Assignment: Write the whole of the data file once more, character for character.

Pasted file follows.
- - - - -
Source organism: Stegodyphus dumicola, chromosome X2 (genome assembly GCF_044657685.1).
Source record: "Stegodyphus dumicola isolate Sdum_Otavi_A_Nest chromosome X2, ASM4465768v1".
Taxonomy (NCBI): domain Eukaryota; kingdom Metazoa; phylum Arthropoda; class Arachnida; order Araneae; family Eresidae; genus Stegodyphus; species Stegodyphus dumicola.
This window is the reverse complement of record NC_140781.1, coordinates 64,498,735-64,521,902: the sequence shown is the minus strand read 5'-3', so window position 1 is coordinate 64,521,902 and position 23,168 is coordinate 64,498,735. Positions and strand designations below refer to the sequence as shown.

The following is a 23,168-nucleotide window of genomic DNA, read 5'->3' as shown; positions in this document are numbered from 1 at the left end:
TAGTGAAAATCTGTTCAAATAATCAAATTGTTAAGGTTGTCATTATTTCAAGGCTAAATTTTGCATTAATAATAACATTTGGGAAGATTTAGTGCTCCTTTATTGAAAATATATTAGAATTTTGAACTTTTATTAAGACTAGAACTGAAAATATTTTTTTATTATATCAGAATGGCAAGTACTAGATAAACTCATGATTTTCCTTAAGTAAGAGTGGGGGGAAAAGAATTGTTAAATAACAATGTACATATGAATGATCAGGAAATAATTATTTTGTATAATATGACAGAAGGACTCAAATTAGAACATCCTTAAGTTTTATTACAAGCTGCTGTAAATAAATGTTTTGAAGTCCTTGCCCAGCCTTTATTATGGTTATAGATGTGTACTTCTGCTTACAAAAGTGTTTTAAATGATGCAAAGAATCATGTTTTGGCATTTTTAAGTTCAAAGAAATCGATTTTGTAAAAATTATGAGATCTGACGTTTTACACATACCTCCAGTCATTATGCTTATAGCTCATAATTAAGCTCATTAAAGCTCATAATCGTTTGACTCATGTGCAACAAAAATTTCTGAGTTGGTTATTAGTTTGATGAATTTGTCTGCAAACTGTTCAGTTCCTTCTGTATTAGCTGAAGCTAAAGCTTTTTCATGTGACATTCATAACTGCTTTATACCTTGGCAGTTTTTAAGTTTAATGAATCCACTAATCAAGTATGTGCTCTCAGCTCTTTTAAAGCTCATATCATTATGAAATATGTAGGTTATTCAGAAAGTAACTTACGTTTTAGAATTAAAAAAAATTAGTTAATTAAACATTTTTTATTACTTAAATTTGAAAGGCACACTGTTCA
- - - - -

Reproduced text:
Source organism: Stegodyphus dumicola, chromosome X2 (genome assembly GCF_044657685.1).
Source record: "Stegodyphus dumicola isolate Sdum_Otavi_A_Nest chromosome X2, ASM4465768v1".
Taxonomy (NCBI): domain Eukaryota; kingdom Metazoa; phylum Arthropoda; class Arachnida; order Araneae; family Eresidae; genus Stegodyphus; species Stegodyphus dumicola.
This window is the reverse complement of record NC_140781.1, coordinates 64,498,735-64,521,902: the sequence shown is the minus strand read 5'-3', so window position 1 is coordinate 64,521,902 and position 23,168 is coordinate 64,498,735. Positions and strand designations below refer to the sequence as shown.

The following is a 23,168-nucleotide window of genomic DNA, read 5'->3' as shown; positions in this document are numbered from 1 at the left end:
TAGTGAAAATCTGTTCAAATAATCAAATTGTTAAGGTTGTCATTATTTCAAGGCTAAATTTTGCATTAATAATAACATTTGGGAAGATTTAGTGCTCCTTTATTGAAAATATATTAGAATTTTGAACTTTTATTAAGACTAGAACTGAAAATATTTTTTTATTATATCAGAATGGCAAGTACTAGATAAACTCATGATTTTCCTTAAGTAAGAGTGGGGGGAAAAGAATTGTTAAATAACAATGTACATATGAATGATCAGGAAATAATTATTTTGTATAATATGACAGAAGGACTCAAATTAGAACATCCTTAAGTTTTATTACAAGCTGCTGTAAATAAATGTTTTGAAGTCCTTGCCCAGCCTTTATTATGGTTATAGATGTGTACTTCTGCTTACAAAAGTGTTTTAAATGATGCAAAGAATCATGTTTTGGCATTTTTAAGTTCAAAGAAATCGATTTTGTAAAAATTATGAGATCTGACGTTTTACACATACCTCCAGTCATTATGCTTATAGCTCATAATTAAGCTCATTAAAGCTCATAATCGTTTGACTCATGTGCAACAAAAATTTCTGAGTTGGTTATTAGTTTGATGAATTTGTCTGCAAACTGTTCAGTTCCTTCTGTATTAGCTGAAGCTAAAGCTTTTTCATGTGACATTCATAACTGCTTTATACCTTGGCAGTTTTTAAGTTTAATGAATCCACTAATCAAGTATGTGCTCTCAGCTCTTTTAAAGCTCATATCATTATGAAATATGTAGGTTATTCAGAAAGTAACTTACGTTTTAGAATTAAAAAAAATTAGTTAATTAAACATTTTTTATTACTTAAATTTGAAAGGCACACTGTTCA